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Shyam Lal Vs. Dwarka Prasad and ors. - Court Judgment

LegalCrystal Citation
SubjectCivil
CourtAllahabad
Decided On
Reported inAIR1927All277
AppellantShyam Lal
RespondentDwarka Prasad and ors.
Excerpt:
- - at the same time, it seems to us fairly obvious that it was the intention of the owners of this village to have a custom of pre-emption recorded, we are satisfied, therefore, that in respect of this village there is a wajib-ul-arz prepared prior to the commencement of the agra pre-emption act, a wajib-ul-arz which records at least by necessary implication, the existence of a custom or contract......the two documents is that in the wajib-ul-arz which wa3 being dealt with in second appeal no. 550 there was added to the record the following words:aur yeh dastur hamko manzur hai4. these words find no place in the wajib-ul-arz which we are considering. at the same time, it seems to us fairly obvious that it was the intention of the owners of this village to have a custom of pre-emption recorded, we are satisfied, therefore, that in respect of this village there is a wajib-ul-arz prepared prior to the commencement of the agra pre-emption act, a wajib-ul-arz which records at least by necessary implication, the existence of a custom or contract. that being so the plaintiff was entitled to pre-empt. no other matters are now in dispute between the parties. the result, therefore, is.....
Judgment:

1. This is a pre-emption appeal. The suit was brought by the appellant and professed to be a suit under the Agra Pre-emption Act, 11 of 1922. The Courts below have dismissed the claim on the ground that no right of pre-emption exists in this village, and this decision is founded upon the interpretation of Section 5 of the Act, together with a construction of an extract from the wajib-ul-arz.

2. There was produced before the Courts below a wajib-ul-arz in which substantially the record was couched in the following language:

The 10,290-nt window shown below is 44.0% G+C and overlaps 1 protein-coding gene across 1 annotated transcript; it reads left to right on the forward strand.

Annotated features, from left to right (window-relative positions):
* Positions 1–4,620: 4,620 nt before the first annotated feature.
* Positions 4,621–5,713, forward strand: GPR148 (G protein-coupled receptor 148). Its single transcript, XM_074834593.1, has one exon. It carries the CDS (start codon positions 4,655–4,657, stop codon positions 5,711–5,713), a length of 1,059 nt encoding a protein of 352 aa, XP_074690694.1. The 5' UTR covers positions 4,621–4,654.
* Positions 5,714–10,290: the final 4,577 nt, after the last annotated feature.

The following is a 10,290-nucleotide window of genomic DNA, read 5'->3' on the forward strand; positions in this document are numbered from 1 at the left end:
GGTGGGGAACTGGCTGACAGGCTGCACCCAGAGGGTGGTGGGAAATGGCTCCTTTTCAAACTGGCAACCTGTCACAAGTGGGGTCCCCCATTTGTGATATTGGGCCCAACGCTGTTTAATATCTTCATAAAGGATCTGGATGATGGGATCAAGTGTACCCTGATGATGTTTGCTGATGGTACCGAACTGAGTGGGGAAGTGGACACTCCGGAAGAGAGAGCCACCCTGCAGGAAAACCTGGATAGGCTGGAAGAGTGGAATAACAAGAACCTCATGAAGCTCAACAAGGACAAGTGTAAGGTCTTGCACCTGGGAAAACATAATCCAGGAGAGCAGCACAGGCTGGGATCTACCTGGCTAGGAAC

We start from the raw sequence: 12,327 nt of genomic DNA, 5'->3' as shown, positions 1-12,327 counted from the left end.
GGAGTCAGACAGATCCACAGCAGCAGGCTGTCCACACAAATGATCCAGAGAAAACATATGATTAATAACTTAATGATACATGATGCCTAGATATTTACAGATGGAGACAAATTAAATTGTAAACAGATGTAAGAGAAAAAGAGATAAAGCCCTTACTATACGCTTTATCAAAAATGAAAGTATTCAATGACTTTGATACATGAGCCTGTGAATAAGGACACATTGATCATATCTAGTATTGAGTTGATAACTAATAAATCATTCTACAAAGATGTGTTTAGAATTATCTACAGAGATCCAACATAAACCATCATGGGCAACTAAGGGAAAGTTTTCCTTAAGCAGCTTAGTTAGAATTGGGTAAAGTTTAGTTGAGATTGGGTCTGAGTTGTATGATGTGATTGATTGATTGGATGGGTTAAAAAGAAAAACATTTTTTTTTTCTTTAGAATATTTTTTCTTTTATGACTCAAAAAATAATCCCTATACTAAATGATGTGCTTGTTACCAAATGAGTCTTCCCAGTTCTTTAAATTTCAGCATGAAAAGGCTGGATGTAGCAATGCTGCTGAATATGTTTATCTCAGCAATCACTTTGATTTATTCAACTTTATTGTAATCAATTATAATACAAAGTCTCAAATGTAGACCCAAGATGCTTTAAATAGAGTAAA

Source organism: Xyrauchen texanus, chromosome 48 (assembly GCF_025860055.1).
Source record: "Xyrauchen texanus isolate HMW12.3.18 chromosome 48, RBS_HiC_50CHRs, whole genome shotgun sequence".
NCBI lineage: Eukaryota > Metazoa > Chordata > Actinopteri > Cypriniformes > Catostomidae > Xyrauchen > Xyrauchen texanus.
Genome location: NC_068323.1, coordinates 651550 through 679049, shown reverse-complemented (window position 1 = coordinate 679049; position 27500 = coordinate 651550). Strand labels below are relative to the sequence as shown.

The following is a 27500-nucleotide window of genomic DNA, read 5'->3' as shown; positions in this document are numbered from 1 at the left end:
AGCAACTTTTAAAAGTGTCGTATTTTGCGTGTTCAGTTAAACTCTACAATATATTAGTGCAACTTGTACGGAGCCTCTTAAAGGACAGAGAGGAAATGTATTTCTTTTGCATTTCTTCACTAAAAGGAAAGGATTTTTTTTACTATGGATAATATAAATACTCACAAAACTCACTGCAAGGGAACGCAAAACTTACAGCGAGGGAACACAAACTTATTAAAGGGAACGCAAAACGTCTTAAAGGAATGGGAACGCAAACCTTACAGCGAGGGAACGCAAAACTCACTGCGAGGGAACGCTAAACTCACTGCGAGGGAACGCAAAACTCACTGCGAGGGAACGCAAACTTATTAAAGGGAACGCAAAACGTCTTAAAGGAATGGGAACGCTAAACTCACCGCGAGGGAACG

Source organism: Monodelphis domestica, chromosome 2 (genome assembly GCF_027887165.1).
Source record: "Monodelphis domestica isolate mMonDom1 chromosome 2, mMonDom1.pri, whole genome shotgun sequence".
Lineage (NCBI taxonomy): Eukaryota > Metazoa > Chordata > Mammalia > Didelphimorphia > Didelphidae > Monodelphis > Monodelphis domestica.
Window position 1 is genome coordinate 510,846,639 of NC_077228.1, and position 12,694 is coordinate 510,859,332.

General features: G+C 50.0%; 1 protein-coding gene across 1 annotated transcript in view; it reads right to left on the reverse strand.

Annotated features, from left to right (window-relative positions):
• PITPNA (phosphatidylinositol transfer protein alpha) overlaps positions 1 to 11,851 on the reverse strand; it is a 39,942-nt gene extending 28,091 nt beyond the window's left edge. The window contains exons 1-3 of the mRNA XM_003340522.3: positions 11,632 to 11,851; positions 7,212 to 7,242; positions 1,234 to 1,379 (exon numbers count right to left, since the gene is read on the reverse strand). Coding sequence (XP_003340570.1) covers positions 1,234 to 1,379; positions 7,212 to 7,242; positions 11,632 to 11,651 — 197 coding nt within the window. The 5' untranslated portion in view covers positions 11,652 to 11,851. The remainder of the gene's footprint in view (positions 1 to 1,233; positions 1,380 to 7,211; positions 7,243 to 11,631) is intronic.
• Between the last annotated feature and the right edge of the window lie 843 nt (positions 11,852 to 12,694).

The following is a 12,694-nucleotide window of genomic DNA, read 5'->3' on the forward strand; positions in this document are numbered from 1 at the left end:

Up to the present time there has been no case of pre-emption in this village, but in the surrounding villages there is a custom of pre-emption by which, when one co-sharer wishes to sell his land, pre-emption is to be allowed in favour of...[Here follows the scheme of pre-emption.]

3. The Courts below were of opinion that this record did not satisfy the requirements of Section 5 of the Pre-emption Act. Section 5(1) says that the right of pre-emption shall be deemed to exist only in mahals or villages in respect of which any wajib-ul-arz prepared prior to the commencement of this Act records a custom, contract or declaration recognizing, conferring or declaring a right of pre-emption expressly or by necessary implication. We think on the proper construction of the language of this wajib-ul-arz, that it ought to be held that a custom of pre-emption is necessarily implied. We have just decided Second Appeal No. 550 of 1925 in which the wajib-ul-arz resembled very closely the language of the wajib-ul-arz now under consideration. The only difference between the two documents is that in the wajib-ul-arz which wa3 being dealt with in Second Appeal No. 550 there was added to the record the following words:

Aur yeh dastur hamko manzur hai

4. These words find no place in the wajib-ul-arz which we are considering. At the same time, it seems to us fairly obvious that it was the intention of the owners of this village to have a custom of pre-emption recorded, We are satisfied, therefore, that in respect of this village there is a wajib-ul-arz prepared prior to the commencement of the Agra Pre-emption Act, a wajib-ul-arz which records at least by necessary implication, the existence of a custom or contract. That being so the plaintiff was entitled to pre-empt. No other matters are now in dispute between the parties. The result, therefore, is that we allow the appeal and give the plaintiff a decree for pre-emption.


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